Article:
The Project:

  • A silo belonging to a Midwest based grain marketing and processing conglomerate suffered a catastrophic failure on its first filling cycle after being retrofitted with a shutter type access door. AMG was approached with a request to investigate a series of other large welded steel grain silos or tanks in their system, all of which had recently been retrofitted with similar shutter type access doors.
  • The vertical lift access doors illustrated in Figure 1 are used to permit material handling equipment such as skid steers and front-end loaders into the silos for cleaning and maintenance.
  • The likely cause of the failure was determined by observational evidence and by analysis to be the high stress concentrations at the door's head-to-jamb intersections.

Constraints and Challenges:

There were several constraints: 

  • The solution required the continued use of the existing doors which were already bought, paid for, and installed, since they met all the operational and safety objectives of the client.
  • The first constraint led to the second, which was that the solution had to involve reinforcing the silo shell to collect and pass the membrane stresses safely around the approximately 12 ft square door opening in the wall.
  • The primary stresses involved were the vertical normal stresses, called meridional compression stress, and the horizontal tensile stresses, called hoop tension.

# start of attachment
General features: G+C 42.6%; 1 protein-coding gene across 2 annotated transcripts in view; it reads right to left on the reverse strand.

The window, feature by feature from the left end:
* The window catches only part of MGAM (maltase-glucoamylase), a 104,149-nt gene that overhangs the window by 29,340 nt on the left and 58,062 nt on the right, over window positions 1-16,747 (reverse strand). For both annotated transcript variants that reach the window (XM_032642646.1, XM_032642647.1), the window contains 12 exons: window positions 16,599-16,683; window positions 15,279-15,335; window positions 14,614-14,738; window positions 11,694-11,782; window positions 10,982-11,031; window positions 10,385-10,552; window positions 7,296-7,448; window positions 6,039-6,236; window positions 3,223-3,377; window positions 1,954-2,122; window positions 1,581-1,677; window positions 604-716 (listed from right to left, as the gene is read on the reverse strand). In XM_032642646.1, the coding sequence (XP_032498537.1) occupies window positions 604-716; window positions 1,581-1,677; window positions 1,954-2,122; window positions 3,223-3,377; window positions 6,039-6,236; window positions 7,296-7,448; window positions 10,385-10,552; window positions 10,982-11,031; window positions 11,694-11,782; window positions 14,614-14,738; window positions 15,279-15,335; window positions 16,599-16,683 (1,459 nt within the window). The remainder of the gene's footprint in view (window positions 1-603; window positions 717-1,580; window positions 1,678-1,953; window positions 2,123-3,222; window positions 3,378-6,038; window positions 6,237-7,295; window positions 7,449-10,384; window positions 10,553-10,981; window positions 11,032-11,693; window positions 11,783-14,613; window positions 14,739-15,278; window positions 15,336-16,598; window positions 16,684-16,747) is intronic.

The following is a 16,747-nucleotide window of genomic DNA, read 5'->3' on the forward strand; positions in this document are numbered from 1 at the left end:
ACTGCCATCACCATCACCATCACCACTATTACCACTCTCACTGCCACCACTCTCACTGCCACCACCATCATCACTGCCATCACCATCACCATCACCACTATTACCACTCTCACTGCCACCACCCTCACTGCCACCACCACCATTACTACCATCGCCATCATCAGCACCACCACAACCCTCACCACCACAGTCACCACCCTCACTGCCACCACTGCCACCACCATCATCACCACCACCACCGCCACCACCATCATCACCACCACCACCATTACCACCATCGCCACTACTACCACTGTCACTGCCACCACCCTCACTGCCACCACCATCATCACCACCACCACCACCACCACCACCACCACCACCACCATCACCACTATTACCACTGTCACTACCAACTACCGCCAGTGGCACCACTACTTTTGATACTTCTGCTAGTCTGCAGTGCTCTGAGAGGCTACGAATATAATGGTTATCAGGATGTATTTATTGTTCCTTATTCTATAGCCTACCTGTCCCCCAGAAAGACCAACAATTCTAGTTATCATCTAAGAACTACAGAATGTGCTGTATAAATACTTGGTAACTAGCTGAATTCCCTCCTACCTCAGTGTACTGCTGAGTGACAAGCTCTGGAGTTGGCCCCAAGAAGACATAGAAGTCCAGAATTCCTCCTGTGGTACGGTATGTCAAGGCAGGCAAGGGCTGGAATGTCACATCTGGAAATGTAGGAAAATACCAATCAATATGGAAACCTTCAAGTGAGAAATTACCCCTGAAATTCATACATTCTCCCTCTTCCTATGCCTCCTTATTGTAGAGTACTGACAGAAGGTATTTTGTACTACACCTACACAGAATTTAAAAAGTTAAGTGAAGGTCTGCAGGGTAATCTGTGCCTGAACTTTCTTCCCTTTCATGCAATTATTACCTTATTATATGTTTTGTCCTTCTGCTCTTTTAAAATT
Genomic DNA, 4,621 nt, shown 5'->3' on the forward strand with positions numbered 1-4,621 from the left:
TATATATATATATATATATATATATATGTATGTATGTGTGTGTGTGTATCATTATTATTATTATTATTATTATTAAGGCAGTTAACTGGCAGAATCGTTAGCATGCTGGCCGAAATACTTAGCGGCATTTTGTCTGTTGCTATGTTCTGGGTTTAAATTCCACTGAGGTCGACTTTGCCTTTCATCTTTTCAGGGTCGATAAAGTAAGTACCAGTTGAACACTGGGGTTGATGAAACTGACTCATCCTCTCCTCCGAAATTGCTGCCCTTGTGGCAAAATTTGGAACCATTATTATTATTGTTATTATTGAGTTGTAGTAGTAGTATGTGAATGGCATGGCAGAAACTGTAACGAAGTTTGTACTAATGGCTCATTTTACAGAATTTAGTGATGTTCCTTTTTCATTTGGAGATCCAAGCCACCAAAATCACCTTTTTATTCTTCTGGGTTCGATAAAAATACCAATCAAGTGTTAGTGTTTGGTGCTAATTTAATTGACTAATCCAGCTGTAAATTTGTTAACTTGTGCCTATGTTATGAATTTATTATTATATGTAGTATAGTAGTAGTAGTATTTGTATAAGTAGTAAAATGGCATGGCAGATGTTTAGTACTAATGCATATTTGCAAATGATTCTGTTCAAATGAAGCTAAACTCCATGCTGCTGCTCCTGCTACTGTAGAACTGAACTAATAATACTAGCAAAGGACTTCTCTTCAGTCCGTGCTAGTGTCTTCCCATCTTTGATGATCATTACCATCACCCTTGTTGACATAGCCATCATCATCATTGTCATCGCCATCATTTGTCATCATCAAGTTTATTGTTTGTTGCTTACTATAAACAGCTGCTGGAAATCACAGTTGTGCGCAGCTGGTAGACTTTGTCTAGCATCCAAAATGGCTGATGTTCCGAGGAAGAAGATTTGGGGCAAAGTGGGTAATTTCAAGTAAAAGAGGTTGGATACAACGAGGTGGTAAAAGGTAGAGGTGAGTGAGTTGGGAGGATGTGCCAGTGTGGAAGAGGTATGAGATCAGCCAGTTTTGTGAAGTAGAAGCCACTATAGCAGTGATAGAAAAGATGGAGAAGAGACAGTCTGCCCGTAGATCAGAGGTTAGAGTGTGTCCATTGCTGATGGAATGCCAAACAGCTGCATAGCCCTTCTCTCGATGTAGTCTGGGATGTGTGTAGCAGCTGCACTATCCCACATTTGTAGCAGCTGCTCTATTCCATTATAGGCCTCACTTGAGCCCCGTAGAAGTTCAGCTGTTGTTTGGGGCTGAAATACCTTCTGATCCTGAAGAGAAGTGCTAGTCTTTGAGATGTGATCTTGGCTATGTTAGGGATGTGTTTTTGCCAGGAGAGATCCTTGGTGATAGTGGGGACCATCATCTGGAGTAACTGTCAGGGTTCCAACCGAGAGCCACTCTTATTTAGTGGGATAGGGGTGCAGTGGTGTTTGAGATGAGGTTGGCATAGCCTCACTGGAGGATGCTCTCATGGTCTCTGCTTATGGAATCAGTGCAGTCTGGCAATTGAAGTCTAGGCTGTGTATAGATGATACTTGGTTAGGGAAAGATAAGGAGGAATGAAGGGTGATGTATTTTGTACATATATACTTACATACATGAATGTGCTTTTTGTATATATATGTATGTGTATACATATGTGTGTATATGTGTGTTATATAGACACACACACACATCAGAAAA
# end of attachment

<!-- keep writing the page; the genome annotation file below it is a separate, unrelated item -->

• The challenge was to come up with a solution and demonstrate its efficacy to the satisfaction of the client's in-house structural engineers, then prepare contract documents as quickly as possible so that the silos could be strengthened between the time they were emptied from the previous harvest and readied for receiving grain from the next harvest season.
  • The remedial solution needed to be robust, practical and one that could be executed in the available time frame.  Consequently, the capabilities of the locally available contractor labor pool and the ready availability of structural materials had to be considered.

The Solution:

  • The approximate method used to start the design was to compute the area of shell lost by the door cut-out and provide that much replacement reinforcing distributed around the opening.  This was followed by a Finite Element Analysis of a section of the shell with and without the added reinforcing.
  • Included in the analysis were the meridional compressive forces from the roof and shell weight, the circumferential hoop tension forces from the grain pressure, and the meridional and radial grain pressure forces computed by the Janssen method.
  • The Finite Element Analysis Model used to analyze the silo is shown in Figure 2.
  • The original stressed condition around the door opening is shown in Figure 3.
  • The proposed reinforcing around the door opening is shown in the model in Figure 4.
  • The stressed condition around the door opening after reinforcing is shown in Figure 5.
  • A typical elevation from the contract drawings showing the reinforcing around the door opening is shown in Figure 6.

Software Tools That Were Used: